Welcome to the O'Reilly Press Room
oreilly.comO'Reilly Network
ConferencesInternationalSafari: Books Online

Arrow Search
Arrow Book List
Arrow Press Room
Arrow Jobs
Resource
Centers

Arrow
Perl
Java
Web & Internet
Open Source
XML
Linux
Unix
Python
Macintosh
Windows
.NET
Oracle
Security
Sys/Network Admin
C/C++ Programming
Design & Graphics
Visual Basic
Special
Interest

Arrow
Ask Tim
tim.oreilly.com
Open Books
Letters
elists
Events
Palm OS
Missing Manual
User Groups
Catalog Request
Write for Us
O'Reilly



July 1, 2002

Terra Firma in an Ever-Changing XML Landscape: O'Reilly Updates "XML in a Nutshell"

Sebastopol, CA--So rapidly evolving is the world of XML that it shifted from its position as a new technology to an established technology while many people were still trying to understand just what it was. "XML has become the lingua franca of data formats," says Elliotte Rusty Harold, coauthor with W. Scott Means of the just-released second edition of "XML in a Nutshell" (O'Reilly, US $39.95). "While there are still many non-XML legacy applications out there, most new applications are choosing to use XML as their native data format. Sun's StarOffice 6.0 is just one public example, but there's even more work going on in the non-shrink-wrapped, custom business software in enterprises of all sizes."

XML, the Extensible Markup Language, is a W3C-endorsed standard for document markup. It defines a generic syntax used to mark up data with simple, human-readable tags, and it provides a standard format for computer documents. Because of its flexibility, XML has become the syntax of choice for newly designed document formats across almost all computer applications. As Harold and Means tell us, "XML is simply the most robust, reliable, and flexible document syntax ever invented."

The new edition of "XML in a Nutshell" provides developers with a comprehensive guide to all aspects of XML, from the most basic syntax rules, to the details of DTD and schema creation, to the APIs used to read and write XML documents in a variety of programming languages. With updated sections on standards still in development, and extra coverage of Unicode, the book provides an easy-to-use reference to the fundamental rules to which all XML documents and authors must adhere.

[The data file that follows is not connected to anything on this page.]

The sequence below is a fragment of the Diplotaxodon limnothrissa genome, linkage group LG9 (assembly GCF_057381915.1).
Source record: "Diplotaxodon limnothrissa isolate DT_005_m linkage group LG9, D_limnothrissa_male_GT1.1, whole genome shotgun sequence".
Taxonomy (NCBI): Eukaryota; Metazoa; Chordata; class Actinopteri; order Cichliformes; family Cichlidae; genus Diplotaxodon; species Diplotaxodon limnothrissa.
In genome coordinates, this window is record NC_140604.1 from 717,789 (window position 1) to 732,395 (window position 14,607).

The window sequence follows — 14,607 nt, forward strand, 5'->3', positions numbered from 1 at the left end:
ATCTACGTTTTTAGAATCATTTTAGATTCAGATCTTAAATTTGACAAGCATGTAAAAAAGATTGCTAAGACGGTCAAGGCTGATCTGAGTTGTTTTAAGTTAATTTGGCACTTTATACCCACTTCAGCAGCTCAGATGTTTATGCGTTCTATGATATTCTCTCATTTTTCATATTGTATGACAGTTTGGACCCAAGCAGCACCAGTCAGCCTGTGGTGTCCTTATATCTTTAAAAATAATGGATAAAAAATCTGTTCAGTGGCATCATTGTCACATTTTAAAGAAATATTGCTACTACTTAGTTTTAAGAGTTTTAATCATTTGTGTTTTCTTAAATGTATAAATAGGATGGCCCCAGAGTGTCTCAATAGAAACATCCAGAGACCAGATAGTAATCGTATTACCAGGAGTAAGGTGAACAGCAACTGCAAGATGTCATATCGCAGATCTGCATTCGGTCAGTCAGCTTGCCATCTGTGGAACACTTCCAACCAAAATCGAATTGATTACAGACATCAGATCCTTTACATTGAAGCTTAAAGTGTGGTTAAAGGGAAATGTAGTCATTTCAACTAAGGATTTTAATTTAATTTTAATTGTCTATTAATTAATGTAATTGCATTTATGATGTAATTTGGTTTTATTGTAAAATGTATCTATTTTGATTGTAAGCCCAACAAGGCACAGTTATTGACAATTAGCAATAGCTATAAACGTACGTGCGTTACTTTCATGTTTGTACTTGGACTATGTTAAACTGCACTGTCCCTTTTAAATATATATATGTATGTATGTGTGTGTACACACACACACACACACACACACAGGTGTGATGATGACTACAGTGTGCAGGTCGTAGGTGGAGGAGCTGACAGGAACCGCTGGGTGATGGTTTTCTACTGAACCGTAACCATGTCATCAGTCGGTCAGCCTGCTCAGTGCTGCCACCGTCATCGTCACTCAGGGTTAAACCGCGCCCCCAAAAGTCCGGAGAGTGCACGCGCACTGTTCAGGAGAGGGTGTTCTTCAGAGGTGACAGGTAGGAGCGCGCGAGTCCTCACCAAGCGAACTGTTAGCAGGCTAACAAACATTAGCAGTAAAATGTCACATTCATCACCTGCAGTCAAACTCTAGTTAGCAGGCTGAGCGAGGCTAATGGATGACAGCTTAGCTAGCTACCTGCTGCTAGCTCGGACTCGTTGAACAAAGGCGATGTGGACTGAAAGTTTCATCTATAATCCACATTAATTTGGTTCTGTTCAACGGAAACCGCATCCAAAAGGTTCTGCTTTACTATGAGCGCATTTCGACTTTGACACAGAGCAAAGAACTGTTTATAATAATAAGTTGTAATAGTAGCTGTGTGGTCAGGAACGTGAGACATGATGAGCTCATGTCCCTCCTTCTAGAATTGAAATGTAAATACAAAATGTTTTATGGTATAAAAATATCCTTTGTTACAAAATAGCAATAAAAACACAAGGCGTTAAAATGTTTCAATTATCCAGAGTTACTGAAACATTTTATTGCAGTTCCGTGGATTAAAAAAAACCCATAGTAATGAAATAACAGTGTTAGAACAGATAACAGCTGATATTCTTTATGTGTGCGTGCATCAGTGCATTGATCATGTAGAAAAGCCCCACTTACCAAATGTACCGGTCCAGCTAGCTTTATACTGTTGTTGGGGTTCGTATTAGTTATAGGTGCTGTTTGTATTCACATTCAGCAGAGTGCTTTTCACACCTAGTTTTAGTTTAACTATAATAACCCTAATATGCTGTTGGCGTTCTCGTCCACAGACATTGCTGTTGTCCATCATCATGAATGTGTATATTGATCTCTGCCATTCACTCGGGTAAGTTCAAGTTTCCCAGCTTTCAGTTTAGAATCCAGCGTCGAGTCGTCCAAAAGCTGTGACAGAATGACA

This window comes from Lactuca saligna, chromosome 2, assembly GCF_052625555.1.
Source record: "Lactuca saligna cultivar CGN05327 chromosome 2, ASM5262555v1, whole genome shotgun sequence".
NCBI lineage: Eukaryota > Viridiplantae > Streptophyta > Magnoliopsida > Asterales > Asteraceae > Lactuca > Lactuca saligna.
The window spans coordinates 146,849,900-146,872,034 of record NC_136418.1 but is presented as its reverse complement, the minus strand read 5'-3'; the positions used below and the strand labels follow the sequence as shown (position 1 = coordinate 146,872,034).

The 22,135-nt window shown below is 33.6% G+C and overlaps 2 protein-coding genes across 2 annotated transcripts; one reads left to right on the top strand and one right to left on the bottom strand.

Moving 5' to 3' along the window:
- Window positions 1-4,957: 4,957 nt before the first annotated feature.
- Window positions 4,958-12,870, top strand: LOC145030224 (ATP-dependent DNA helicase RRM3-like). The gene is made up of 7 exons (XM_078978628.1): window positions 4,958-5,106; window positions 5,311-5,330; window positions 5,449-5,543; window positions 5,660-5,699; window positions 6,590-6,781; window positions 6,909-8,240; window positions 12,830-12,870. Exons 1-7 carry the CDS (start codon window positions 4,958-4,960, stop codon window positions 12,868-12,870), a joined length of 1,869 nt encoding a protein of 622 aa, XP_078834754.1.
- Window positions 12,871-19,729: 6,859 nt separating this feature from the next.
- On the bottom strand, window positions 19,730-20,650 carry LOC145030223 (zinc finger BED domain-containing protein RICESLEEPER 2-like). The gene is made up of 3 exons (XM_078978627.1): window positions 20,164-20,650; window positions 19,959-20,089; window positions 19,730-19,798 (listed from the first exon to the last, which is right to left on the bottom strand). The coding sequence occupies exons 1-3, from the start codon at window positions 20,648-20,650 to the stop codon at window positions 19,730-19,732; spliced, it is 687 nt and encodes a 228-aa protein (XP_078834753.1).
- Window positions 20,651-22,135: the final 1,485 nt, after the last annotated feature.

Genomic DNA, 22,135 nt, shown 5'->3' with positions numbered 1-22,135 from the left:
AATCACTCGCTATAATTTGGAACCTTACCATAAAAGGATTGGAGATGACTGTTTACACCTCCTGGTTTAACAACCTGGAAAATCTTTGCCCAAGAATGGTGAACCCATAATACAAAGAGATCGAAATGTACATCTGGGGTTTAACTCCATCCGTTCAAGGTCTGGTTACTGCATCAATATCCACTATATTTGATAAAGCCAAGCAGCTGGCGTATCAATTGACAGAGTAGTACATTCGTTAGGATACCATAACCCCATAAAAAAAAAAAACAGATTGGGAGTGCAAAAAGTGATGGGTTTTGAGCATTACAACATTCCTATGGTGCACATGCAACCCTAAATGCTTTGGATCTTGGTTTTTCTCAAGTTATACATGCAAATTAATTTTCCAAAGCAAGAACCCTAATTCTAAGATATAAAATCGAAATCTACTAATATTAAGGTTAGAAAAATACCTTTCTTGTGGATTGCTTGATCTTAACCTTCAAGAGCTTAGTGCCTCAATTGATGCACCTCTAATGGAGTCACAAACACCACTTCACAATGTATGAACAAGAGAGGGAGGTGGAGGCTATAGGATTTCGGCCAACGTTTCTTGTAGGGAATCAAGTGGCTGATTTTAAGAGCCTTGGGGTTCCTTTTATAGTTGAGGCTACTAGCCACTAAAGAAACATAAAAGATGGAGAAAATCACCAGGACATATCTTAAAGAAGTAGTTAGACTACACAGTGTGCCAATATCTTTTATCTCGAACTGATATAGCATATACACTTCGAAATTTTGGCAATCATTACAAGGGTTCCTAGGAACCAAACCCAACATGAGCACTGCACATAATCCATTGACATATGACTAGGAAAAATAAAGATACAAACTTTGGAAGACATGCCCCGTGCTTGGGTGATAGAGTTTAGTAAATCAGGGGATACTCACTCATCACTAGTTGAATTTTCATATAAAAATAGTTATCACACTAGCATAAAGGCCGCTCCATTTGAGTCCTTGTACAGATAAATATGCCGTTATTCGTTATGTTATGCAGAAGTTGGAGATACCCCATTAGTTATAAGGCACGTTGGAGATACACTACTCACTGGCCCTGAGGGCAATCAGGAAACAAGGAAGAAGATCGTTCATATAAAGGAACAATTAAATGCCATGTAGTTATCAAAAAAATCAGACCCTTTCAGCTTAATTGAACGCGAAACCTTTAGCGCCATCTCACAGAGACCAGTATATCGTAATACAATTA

"XML in a Nutshell, Second Edition" helps readers quickly develop an understanding of well-formed XML, namespaces, Unicode and W3C XML Schema. The authors tackle the key technologies used mainly for narrative XML documents, such as web pages, books, and articles, offering readers a working knowledge of XSLT, Xpath, XLink, XPointer, CSS, and XSL-FO. The book also covers the technologies use for building data-intensive XML applications and for processing XML documents of any kind. The core of the book, as with any "Nutshell" book, is the quick-reference guide that details syntax rules and usage examples for key XML technologies.

This book is an essential guide for developers who need to create XML-based file formats and data structures for use in XML documents. As Harold says: "'XML in a Nutshell' is the best introduction to XML out there. Very few XML books even attempt to cover this much material. It is the most concentrated, cost-effective way to educate yourself about XML."

What the critics said about the first edition:

"Best of 2001: Customers' Picks," amazon.com

"This book is the one you won't want to let out of your sight." --IT Training, August, 2001

"A solid and useful reference for XML developers. The value of 'XML in a Nutshell' should be readily apparent to XML developers. The material is well organized and concise. It's a quintessential Nutshell book, upholding a tradition of utility and quality. Readers who've already been exposed to the presented material will likely keep this book close at hand."--chromatic, slashdot.com, September 13, 2001

"These ('Learning XML' and 'XML in a Nutshell') are the most accessible books on XML that I have come across and I would certainly use 'Learning XML' as a recommended text for any course on it that I gave. If you work with XML, or are going to, then you probably ought to have both these books"--Lindsay Marshall, news@UK, June 2001

"Not just a reference...a remarkable comprehensive book. Harold and Means' book offers two advantages over the others: It's clearer than previous books...and it's the most recent, and hence up-to-date book currently on the market."--Eugene Eric Kim, Web Techniques, July 2001

"If you're using XML on a regular basis, then you should have this reference book on your desk. There is a lot to know about XML, but with this excellent reference manual, you don't have to know it, just where to look it up. Once you're comfortable with XML, you will want this book as part of your library."--Jennifer Kyrnin, Focus on HTML/XML

Additional resources:

Chapter 9, "XPath," is available free online at: http://www.oreilly.com/catalog/xmlnut2/chapter/index.html

For more information about the book, including Table of Contents, index, author bios, and samples, see: http://www.oreilly.com/catalog/xmlnut2/

For a cover graphic in jpeg format, go to: ftp://ftp.ora.com/pub/graphics/book_covers/hi-res/0596002920.jpg


XML in a Nutshell, Second Edition
By Elliotte Rusty Harold & W. Scott Means
ISBN 0-596-00292-0, 613 pages, $39.95 (US), $61.95 (CAN)
order@oreilly.com
1-800-998-9938
1-707-827-7000

Return to the: O'Reilly Press Room

Contacts:
CUSTOMER INQUIRIES
Sales/Customer Service
(707) 829-0515
order@oreilly.com

PRESS QUERIES ONLY
Contact Kathryn Barrett
(707) 827-7094
kathrynb@oreilly.com


oreilly.com Home | O'Reilly Bookstores | How to Order | O'Reilly Contacts
International | About O'Reilly | Affiliated Companies | Privacy Policy

© 2001, O'Reilly & Associates, Inc.
webmaster@oreilly.com